One Orbit Later

Amazingly, I was able to take an image of P/2010 A2 a full orbit after its initial outburst. I used the Keck 10 meter in October 2012 and surprised myself by recording the debris trail.

Three years of exposure to sunlight have swept all particles smaller than about 3 mm in radius out of the Keck field of view, leaving behind only larger particles. The average size in the field is 20 mm while particles up to 200 mm exist at certain locations along the dust trail. The total mass of all the particles is about 5x10^8 kg (500,000 tonnes), which is about 10% of the mass of the nucleus. (The nucleus is also visible in the Keck data).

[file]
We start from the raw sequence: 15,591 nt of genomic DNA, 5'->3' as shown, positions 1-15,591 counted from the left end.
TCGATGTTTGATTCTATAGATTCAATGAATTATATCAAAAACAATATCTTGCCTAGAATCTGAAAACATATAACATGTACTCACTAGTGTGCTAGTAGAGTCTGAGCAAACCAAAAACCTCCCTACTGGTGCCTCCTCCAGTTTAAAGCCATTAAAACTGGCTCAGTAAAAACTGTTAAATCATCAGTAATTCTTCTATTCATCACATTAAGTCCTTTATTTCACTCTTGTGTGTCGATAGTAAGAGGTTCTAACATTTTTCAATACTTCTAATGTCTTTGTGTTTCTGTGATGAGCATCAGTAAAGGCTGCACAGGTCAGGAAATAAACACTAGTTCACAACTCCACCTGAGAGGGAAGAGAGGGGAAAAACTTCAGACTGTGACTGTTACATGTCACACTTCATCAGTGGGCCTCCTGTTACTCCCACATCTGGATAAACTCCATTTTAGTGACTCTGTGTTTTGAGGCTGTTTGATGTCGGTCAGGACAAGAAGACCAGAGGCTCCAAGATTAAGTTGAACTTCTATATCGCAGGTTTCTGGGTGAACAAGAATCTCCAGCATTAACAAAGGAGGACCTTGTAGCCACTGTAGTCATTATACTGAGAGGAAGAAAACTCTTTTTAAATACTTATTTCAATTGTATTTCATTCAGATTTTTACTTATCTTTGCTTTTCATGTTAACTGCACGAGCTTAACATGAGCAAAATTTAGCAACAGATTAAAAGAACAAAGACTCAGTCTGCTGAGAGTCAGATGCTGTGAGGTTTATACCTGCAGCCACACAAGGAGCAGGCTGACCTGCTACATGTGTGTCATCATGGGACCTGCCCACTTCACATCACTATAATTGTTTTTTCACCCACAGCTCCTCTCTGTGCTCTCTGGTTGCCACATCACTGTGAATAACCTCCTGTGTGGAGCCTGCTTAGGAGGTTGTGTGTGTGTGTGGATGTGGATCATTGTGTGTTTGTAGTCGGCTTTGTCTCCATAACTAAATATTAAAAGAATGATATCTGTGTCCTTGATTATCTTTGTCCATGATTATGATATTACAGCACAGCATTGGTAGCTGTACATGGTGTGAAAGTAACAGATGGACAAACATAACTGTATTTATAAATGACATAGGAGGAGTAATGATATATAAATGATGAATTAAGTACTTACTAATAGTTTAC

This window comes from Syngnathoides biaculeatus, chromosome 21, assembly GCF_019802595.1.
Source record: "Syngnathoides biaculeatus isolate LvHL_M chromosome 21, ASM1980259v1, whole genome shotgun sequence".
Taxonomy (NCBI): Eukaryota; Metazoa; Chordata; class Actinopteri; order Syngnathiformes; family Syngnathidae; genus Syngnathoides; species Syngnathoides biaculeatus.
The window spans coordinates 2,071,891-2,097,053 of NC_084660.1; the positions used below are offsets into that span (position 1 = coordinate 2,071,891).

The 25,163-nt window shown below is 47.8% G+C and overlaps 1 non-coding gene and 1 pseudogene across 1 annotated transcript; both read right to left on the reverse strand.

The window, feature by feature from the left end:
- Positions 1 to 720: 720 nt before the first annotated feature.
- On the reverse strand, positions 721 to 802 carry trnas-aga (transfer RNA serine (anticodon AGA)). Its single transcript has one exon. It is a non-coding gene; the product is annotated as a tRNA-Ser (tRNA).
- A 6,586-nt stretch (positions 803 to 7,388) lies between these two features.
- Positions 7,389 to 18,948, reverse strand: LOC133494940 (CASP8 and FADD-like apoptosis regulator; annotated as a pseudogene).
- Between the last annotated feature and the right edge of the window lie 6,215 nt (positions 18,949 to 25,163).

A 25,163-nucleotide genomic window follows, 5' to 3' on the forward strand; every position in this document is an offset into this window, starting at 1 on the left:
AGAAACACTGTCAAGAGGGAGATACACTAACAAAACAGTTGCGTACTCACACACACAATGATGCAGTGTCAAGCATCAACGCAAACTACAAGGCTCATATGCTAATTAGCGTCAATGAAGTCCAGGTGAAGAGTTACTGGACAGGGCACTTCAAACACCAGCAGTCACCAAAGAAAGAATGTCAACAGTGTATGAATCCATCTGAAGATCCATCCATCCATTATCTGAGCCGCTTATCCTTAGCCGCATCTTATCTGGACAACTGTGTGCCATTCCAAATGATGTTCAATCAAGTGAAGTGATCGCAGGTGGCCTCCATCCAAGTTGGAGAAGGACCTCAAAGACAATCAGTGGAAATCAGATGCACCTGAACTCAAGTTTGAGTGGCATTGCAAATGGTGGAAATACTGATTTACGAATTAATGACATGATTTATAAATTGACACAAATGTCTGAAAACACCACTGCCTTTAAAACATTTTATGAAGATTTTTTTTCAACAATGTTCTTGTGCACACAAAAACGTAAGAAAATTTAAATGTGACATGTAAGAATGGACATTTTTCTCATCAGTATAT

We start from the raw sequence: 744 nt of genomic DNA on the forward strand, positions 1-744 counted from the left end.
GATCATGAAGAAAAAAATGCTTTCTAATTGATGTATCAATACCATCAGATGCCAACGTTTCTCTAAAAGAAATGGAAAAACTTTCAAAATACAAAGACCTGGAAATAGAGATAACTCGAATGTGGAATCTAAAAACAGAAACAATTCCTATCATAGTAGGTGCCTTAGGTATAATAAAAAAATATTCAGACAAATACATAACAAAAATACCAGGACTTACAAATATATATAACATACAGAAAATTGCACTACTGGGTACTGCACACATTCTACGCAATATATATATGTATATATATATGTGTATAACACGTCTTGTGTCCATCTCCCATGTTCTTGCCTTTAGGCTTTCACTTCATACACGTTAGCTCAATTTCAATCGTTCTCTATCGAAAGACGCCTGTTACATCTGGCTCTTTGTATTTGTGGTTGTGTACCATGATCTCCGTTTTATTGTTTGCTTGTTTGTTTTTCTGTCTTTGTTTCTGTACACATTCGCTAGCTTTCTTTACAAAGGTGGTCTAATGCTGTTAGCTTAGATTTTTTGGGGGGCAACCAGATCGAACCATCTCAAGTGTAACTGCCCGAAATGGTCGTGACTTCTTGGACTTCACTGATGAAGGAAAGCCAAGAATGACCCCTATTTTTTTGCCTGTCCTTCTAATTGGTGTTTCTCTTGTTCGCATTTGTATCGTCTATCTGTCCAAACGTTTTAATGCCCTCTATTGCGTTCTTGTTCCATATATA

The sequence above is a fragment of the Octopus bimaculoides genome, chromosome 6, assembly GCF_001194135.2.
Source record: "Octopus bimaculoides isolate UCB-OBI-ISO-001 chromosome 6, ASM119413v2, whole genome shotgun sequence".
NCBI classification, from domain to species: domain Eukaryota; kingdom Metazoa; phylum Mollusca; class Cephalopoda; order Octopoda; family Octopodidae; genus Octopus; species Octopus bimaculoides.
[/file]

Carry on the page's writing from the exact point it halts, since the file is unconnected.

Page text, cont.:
Caption: The panel on the left shows the Keck image of P/2010 A2 taken on UT 2012 October 14, computed from the median of nine, non-sidereally tracked R-filter images each of 600 s duration. The cardinal directions are marked, as are the direction to the Sun and the projected heliocentric velocity vector. The nucleus is marked ``n'' on the trail towards the North-East. The stippled background is due to imperfectly removed field galaxies.

The panel on the right shows The R-band surface brightness measured along the axis of the trail and averaged over a region 8.1arcsec perpendicular to the trail. Distances are measured relative to the point-like nucleus ``n'', with positive distances being East. The red line shows a smooth function fitted to the data to guide the eye. The B-band surface brightness profile is indistinguishable within the measurement uncertainties. Bumps on the profile are background subtraction errors.

The Keck observations are described in a paper included here as a pdf file (Jewitt, Ishiguro and Agarwal (2013) Astrophysical Journal Letters).

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David Jewitt

Comet Jewitt Kuiper